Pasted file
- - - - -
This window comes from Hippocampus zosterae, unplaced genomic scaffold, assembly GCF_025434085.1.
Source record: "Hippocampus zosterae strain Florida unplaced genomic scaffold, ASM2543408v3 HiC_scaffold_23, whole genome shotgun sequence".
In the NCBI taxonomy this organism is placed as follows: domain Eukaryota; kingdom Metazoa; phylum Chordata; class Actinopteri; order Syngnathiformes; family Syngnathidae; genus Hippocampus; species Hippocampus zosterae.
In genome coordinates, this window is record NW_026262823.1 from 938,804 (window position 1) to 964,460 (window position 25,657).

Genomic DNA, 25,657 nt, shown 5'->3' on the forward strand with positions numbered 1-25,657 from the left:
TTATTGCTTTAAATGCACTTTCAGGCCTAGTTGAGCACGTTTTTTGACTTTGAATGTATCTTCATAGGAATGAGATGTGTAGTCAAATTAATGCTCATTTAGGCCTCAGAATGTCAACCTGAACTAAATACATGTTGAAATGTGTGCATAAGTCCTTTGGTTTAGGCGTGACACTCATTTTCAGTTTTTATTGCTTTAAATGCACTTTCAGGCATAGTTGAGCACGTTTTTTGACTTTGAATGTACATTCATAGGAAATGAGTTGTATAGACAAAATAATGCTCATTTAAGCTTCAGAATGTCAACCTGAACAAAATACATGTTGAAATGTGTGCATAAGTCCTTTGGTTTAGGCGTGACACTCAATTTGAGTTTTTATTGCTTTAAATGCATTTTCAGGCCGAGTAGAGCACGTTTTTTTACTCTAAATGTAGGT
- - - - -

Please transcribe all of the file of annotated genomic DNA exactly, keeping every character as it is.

This window comes from Hippocampus zosterae, unplaced genomic scaffold, assembly GCF_025434085.1.
Source record: "Hippocampus zosterae strain Florida unplaced genomic scaffold, ASM2543408v3 HiC_scaffold_23, whole genome shotgun sequence".
In the NCBI taxonomy this organism is placed as follows: domain Eukaryota; kingdom Metazoa; phylum Chordata; class Actinopteri; order Syngnathiformes; family Syngnathidae; genus Hippocampus; species Hippocampus zosterae.
In genome coordinates, this window is record NW_026262823.1 from 938,804 (window position 1) to 964,460 (window position 25,657).

Genomic DNA, 25,657 nt, shown 5'->3' on the forward strand with positions numbered 1-25,657 from the left:
TTATTGCTTTAAATGCACTTTCAGGCCTAGTTGAGCACGTTTTTTGACTTTGAATGTATCTTCATAGGAATGAGATGTGTAGTCAAATTAATGCTCATTTAGGCCTCAGAATGTCAACCTGAACTAAATACATGTTGAAATGTGTGCATAAGTCCTTTGGTTTAGGCGTGACACTCATTTTCAGTTTTTATTGCTTTAAATGCACTTTCAGGCATAGTTGAGCACGTTTTTTGACTTTGAATGTACATTCATAGGAAATGAGTTGTATAGACAAAATAATGCTCATTTAAGCTTCAGAATGTCAACCTGAACAAAATACATGTTGAAATGTGTGCATAAGTCCTTTGGTTTAGGCGTGACACTCAATTTGAGTTTTTATTGCTTTAAATGCATTTTCAGGCCGAGTAGAGCACGTTTTTTTACTCTAAATGTAGGT